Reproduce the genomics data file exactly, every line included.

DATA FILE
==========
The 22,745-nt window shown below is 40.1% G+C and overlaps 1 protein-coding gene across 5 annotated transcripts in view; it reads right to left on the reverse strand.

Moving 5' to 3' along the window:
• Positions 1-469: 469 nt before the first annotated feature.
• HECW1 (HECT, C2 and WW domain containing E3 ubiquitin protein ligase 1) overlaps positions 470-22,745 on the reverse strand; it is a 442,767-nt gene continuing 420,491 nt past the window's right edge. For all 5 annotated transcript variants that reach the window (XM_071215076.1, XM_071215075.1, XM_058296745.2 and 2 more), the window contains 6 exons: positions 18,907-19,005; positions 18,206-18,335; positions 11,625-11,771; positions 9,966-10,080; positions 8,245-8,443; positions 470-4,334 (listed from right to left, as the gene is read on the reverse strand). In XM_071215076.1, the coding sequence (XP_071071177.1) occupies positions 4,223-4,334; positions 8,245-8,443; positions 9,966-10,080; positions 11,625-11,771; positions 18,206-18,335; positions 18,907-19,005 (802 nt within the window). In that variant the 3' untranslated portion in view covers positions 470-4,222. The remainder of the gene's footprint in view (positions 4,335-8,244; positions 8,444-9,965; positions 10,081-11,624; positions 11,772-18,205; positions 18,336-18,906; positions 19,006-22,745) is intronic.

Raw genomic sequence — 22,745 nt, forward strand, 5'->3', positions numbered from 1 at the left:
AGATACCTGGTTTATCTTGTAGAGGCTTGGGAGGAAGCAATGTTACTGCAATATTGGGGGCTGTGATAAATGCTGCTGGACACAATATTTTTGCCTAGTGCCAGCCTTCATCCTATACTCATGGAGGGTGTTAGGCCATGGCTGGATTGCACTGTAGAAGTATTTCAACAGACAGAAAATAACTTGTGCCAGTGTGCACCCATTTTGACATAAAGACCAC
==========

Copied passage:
The 22,745-nt window shown below is 40.1% G+C and overlaps 1 protein-coding gene across 5 annotated transcripts in view; it reads right to left on the reverse strand.

Moving 5' to 3' along the window:
• Positions 1-469: 469 nt before the first annotated feature.
• HECW1 (HECT, C2 and WW domain containing E3 ubiquitin protein ligase 1) overlaps positions 470-22,745 on the reverse strand; it is a 442,767-nt gene continuing 420,491 nt past the window's right edge. For all 5 annotated transcript variants that reach the window (XM_071215076.1, XM_071215075.1, XM_058296745.2 and 2 more), the window contains 6 exons: positions 18,907-19,005; positions 18,206-18,335; positions 11,625-11,771; positions 9,966-10,080; positions 8,245-8,443; positions 470-4,334 (listed from right to left, as the gene is read on the reverse strand). In XM_071215076.1, the coding sequence (XP_071071177.1) occupies positions 4,223-4,334; positions 8,245-8,443; positions 9,966-10,080; positions 11,625-11,771; positions 18,206-18,335; positions 18,907-19,005 (802 nt within the window). In that variant the 3' untranslated portion in view covers positions 470-4,222. The remainder of the gene's footprint in view (positions 4,335-8,244; positions 8,444-9,965; positions 10,081-11,624; positions 11,772-18,205; positions 18,336-18,906; positions 19,006-22,745) is intronic.

Raw genomic sequence — 22,745 nt, forward strand, 5'->3', positions numbered from 1 at the left:
AGATACCTGGTTTATCTTGTAGAGGCTTGGGAGGAAGCAATGTTACTGCAATATTGGGGGCTGTGATAAATGCTGCTGGACACAATATTTTTGCCTAGTGCCAGCCTTCATCCTATACTCATGGAGGGTGTTAGGCCATGGCTGGATTGCACTGTAGAAGTATTTCAACAGACAGAAAATAACTTGTGCCAGTGTGCACCCATTTTGACATAAAGACCAC